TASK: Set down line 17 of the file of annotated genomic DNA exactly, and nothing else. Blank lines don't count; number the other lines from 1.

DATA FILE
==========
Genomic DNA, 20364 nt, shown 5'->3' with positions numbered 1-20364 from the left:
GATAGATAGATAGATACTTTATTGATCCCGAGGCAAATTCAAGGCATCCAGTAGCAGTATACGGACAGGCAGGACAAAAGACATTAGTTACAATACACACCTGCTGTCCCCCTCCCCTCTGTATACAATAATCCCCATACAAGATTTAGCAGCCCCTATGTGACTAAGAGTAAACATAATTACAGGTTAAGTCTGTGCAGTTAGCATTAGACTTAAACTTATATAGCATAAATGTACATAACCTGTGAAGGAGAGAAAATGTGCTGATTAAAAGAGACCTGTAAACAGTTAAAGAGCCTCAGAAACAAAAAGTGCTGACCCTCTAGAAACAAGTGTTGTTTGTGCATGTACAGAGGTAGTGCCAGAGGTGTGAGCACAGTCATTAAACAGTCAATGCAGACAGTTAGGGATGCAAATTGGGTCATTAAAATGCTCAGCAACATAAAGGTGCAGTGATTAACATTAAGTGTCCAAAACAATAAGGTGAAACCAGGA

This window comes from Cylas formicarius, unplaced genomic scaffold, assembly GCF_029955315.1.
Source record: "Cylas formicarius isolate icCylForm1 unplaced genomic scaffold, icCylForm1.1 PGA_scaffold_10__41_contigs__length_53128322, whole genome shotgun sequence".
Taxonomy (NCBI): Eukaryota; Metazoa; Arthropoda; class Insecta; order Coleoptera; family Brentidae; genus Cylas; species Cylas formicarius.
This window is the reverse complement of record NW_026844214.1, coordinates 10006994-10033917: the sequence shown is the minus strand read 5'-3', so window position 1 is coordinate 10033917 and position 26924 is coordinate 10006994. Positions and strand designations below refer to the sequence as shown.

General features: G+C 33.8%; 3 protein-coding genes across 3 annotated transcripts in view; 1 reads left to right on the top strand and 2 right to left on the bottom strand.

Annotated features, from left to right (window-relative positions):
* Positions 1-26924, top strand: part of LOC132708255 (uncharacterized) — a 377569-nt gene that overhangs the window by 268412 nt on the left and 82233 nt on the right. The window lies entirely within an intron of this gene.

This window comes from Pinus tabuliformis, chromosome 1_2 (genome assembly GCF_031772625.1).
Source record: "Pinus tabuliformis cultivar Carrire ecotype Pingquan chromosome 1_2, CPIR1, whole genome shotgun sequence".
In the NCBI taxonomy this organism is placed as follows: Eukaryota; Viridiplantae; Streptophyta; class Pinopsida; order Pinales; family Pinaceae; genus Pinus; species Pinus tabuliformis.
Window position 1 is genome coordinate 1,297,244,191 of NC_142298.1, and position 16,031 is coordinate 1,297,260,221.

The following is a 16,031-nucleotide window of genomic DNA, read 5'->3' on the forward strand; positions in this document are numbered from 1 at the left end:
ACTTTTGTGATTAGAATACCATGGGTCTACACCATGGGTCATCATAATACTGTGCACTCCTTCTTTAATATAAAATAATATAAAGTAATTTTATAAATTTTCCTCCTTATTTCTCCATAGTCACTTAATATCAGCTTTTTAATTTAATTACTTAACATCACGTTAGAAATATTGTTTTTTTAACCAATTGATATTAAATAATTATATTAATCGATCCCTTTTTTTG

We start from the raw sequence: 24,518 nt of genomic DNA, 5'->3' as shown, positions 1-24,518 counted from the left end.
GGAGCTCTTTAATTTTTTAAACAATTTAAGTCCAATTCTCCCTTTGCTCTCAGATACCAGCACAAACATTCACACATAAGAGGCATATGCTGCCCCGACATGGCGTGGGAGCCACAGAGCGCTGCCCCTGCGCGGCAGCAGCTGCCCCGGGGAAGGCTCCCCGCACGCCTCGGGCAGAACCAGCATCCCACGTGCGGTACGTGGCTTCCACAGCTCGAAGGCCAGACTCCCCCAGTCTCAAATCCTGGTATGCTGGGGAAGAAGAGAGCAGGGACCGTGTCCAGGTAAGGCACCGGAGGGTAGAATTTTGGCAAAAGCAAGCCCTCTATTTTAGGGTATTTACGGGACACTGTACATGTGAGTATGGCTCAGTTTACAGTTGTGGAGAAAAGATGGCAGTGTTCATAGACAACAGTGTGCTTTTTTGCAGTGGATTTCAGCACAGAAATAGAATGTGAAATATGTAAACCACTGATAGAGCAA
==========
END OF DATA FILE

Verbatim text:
GGAGCTCTTTAATTTTTTAAACAATTTAAGTCCAATTCTCCCTTTGCTCTCAGATACCAGCACAAACATTCACACATAAGAGGCATATGCTGCCCCGACATGGCGTGGGAGCCACAGAGCGCTGCCCCTGCGCGGCAGCAGCTGCCCCGGGGAAGGCTCCCCGCACGCCTCGGGCAGAACCAGCATCCCACGTGCGGTACGTGGCTTCCACAGCTCGAAGGCCAGACTCCCCCAGTCTCAAATCCTGGTATGCTGGGGAAGAAGAGAGCAGGGACCGTGTCCAGGTAAGGCACCGGAGGGTAGAATTTTGGCAAAAGCAAGCCCTCTATTTTAGGGTATTTACGGGACACTGTACATGTGAGTATGGCTCAGTTTACAGTTGTGGAGAAAAGATGGCAGTGTTCATAGACAACAGTGTGCTTTTTTGCAGTGGATTTCAGCACAGAAATAGAATGTGAAATATGTAAACCACTGATAGAGCAA